|Cited Patent||Filing date||Publication date||Applicant||Title|
|US4121194 *||Sep 30, 1976||Oct 17, 1978||The Boeing Company||Take-off warning system for aircraft|
|US4130258||Nov 17, 1977||Dec 19, 1978||Anthony Fox||Aircraft with retractable auxiliary power unit|
|US4317119||Dec 12, 1979||Feb 23, 1982||Alvarez Luis W||Stand alone collision avoidance system|
|US4726545 *||Dec 2, 1986||Feb 23, 1988||Grumman Aerospace Corporation||VTOL aircraft having combination lift and lift/cruise engines|
|US4835537||Aug 8, 1988||May 30, 1989||Manion James H||Telemetry burst collision avoidance system|
|US4840329 *||Dec 14, 1987||Jun 20, 1989||Rolls-Royce Inc.||Aircraft with stowable vectorable nozzle and ejector thrust augmentation|
|US5005133 *||Jan 12, 1988||Apr 2, 1991||Nissan Motor Company, Limited||System and method for automatically controlling a vehicle speed to a desired cruising speed|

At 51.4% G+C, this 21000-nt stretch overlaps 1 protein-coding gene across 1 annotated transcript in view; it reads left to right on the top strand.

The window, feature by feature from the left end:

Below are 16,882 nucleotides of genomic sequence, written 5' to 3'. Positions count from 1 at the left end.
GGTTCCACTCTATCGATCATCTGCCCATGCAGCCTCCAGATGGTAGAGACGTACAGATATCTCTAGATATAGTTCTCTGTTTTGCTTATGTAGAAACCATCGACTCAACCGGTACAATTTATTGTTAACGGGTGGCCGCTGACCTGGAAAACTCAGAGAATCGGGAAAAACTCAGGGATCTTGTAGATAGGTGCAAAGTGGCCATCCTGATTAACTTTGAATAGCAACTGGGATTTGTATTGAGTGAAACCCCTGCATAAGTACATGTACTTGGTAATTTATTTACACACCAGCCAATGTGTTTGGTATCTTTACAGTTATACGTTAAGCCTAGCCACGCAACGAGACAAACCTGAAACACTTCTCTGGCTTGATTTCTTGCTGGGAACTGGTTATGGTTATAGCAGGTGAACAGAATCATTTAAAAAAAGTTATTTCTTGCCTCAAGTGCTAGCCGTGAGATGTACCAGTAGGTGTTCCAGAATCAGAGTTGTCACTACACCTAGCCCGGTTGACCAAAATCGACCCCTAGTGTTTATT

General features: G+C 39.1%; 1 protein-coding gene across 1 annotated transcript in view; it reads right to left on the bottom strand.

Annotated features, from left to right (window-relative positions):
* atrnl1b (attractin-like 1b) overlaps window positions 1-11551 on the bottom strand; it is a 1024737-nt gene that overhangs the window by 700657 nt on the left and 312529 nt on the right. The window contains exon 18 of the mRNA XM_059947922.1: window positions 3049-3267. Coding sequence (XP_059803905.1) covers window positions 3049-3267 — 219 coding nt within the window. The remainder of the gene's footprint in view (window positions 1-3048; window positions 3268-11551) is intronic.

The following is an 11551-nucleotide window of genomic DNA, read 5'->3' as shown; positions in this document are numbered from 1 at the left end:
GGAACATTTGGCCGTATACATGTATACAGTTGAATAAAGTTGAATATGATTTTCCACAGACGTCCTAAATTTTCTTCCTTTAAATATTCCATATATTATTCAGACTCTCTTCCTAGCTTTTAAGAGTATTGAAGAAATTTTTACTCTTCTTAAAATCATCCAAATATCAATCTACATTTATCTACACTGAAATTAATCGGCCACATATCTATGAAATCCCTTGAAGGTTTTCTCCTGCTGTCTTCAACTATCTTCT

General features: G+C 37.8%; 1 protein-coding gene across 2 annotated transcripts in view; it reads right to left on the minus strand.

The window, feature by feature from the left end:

|US5119091 *||Oct 1, 1990||Jun 2, 1992||Honeywell Incorporated||Method and apparatus for adjusting windshear warning threshold|
|US5243339||Apr 17, 1990||Sep 7, 1993||The Boeing Company||Flight crew response monitor|
|US5325302||Sep 23, 1991||Jun 28, 1994||Bvr Technologies, Ltd.||GPS-based anti-collision warning system|
|US5381140||Feb 18, 1993||Jan 10, 1995||Kabushiki Kaisha Toshiba||Aircraft position monitoring system|
|US5390877 *||Jun 25, 1993||Feb 21, 1995||Rolls Royce Plc||Vectorable nozzle for aircraft|
|US5414631||Nov 8, 1993||May 9, 1995||Sextant Avionique||Collision-avoidance device for aircraft, notably for avoiding collisions with the ground|
|US5450329||Dec 22, 1993||Sep 12, 1995||Tanner; Jesse H.||Vehicle location method and system|
|US5457634 *||Apr 11, 1990||Oct 10, 1995||The Boeing Company||Time-responsive flight optimization system|
|US5471559 *||Mar 27, 1990||Nov 28, 1995||Hitachi, Ltd.||Method and apparatus for fuzzy knowledge reasoning|
|US5481648 *||Dec 23, 1993||Jan 2, 1996||United Technologies Corp.||Fuzzy logic method and apparatus for changing the position of turbine blades via an induction motor, brake and a position lock.|
|US5497157||Dec 1, 1993||Mar 5, 1996||Deutsche Aerospace Ag||Method of monitoring an area, and a device for carrying out the method|